Encapsulated Islets—Different Techniques Being Studied

Jan 1, 1996

The goal of all islet encapsulation research is to prevent the need for immunosuppressive drugs. These drugs prevent the immune system from attacking the new islet cells but cause serious complications of their own. Encapsulation technology involves enclosing insulin-producing islet cells in a semi-permeable membrane that allows small molecules, like glucose, insulin, and nutrients to pass but prevents larger immune-system molecules from entering.

There are three types of encapsulation being studied-microcapsules, diffusion chambers, and perfusion devices. A report written by the Department of Surgery at Deaconess Hospital in Boston and published in Clinical Pharmacokinetics, June 1995, detailed the efficacy of each method.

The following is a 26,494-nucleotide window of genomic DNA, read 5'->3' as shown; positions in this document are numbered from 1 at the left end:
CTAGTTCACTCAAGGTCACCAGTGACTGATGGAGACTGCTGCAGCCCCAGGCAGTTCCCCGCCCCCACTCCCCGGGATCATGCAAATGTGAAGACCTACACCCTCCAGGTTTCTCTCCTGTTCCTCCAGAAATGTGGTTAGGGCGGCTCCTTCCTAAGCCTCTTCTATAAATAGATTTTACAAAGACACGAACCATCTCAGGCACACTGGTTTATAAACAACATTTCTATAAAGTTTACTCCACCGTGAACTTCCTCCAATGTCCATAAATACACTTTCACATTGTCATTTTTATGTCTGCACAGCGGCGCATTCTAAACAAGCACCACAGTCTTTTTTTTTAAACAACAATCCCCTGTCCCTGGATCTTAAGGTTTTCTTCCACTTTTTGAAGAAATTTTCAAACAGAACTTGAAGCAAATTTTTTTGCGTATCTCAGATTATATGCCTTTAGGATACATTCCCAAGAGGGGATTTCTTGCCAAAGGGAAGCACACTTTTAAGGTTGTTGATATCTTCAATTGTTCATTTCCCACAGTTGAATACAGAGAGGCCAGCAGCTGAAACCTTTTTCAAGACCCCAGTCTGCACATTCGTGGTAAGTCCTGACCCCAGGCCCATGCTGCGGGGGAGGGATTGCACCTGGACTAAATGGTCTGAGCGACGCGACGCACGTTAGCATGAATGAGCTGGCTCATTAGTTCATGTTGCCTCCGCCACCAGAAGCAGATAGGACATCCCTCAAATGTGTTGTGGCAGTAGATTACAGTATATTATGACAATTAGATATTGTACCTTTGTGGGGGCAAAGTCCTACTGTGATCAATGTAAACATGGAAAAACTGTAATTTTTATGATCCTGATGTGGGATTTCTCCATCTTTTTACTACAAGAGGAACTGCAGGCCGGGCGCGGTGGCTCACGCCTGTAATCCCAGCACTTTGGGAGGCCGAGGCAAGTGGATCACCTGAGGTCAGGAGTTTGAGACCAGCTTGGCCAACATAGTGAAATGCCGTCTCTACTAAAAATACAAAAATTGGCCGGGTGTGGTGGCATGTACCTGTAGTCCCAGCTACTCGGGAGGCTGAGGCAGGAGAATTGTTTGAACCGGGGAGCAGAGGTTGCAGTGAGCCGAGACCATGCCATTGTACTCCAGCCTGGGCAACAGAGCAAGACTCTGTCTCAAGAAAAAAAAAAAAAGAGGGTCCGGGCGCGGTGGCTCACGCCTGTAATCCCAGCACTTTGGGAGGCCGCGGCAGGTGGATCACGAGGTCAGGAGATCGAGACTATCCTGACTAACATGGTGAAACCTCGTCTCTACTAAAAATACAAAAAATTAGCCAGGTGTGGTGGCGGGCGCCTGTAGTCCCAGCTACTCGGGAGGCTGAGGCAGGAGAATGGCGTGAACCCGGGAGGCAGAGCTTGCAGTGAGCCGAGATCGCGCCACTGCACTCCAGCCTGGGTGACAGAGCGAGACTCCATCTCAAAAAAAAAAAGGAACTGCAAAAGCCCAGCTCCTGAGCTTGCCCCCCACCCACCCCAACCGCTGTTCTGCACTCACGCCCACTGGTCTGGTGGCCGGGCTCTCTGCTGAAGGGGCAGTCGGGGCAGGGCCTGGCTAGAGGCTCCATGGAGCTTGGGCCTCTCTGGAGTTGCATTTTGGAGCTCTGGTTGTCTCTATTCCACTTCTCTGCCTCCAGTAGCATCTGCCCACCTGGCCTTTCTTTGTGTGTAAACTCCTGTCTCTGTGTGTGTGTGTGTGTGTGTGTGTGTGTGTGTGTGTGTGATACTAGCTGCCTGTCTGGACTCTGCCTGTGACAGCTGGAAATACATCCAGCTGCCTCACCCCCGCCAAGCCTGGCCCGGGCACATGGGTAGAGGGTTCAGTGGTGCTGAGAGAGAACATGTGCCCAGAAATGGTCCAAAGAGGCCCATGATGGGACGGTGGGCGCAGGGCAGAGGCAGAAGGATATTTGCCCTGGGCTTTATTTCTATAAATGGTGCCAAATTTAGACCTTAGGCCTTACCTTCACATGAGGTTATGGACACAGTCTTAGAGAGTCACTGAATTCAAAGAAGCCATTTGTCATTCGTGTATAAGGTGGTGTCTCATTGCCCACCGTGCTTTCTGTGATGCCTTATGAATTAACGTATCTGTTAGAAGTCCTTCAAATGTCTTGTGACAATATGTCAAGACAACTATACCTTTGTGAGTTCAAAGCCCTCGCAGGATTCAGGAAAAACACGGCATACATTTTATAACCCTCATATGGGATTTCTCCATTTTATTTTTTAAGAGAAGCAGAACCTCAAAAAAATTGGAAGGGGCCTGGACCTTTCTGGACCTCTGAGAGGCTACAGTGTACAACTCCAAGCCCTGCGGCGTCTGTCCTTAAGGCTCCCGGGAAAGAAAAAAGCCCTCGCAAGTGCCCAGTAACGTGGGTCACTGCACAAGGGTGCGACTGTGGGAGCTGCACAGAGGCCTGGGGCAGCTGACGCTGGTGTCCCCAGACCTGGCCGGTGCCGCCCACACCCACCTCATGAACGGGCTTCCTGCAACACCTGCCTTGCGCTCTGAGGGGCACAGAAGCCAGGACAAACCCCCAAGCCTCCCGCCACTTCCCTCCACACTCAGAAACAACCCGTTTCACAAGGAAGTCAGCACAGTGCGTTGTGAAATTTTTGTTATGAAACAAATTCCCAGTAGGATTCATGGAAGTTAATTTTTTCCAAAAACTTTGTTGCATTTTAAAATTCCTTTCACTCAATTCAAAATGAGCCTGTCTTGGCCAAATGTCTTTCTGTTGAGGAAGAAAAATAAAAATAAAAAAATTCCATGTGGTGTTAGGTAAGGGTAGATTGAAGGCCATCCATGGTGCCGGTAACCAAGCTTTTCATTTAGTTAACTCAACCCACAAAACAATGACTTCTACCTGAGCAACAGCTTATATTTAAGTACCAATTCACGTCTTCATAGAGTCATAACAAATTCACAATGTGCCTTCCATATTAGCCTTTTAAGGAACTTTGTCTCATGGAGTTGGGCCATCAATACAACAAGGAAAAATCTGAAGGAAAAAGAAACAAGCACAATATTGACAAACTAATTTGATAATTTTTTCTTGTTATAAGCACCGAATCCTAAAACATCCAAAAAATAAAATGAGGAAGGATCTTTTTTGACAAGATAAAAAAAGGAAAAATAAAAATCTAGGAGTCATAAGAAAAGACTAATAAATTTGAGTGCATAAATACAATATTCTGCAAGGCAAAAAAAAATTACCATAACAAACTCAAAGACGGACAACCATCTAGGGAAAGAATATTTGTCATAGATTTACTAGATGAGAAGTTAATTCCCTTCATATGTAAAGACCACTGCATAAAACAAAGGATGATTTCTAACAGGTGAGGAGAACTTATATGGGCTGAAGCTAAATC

"Microcapsules injected into the abdominal cavity in a large quantity achieved glycaemic control, but required a small amount of immunosuppression to prevent fibrosis around the capsules."

Diffusion chambers placed in the abdomen of diabetic dogs resulted in "excellent glycaemic control without immunosuppression...However, their use was limited by the eventual breakage of tubular chambers."

The researchers at Deaconess Hospital report using a vascularized artificial pancreas for treatment of diabetes in dogs.

"Long term control of severe diabetes mellitus was achieved in totally pancreatectomised dogs without immunosuppression by devices seeded with [dog and pig] islets. [If developed successfully], the vascularised artificial pancreas could be an excellent alternative to DCCT-type intensive insulin therapy or pancreatic transplantation."

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Categories: Diabetes, Insulin, Islet & Pancreas Transplant

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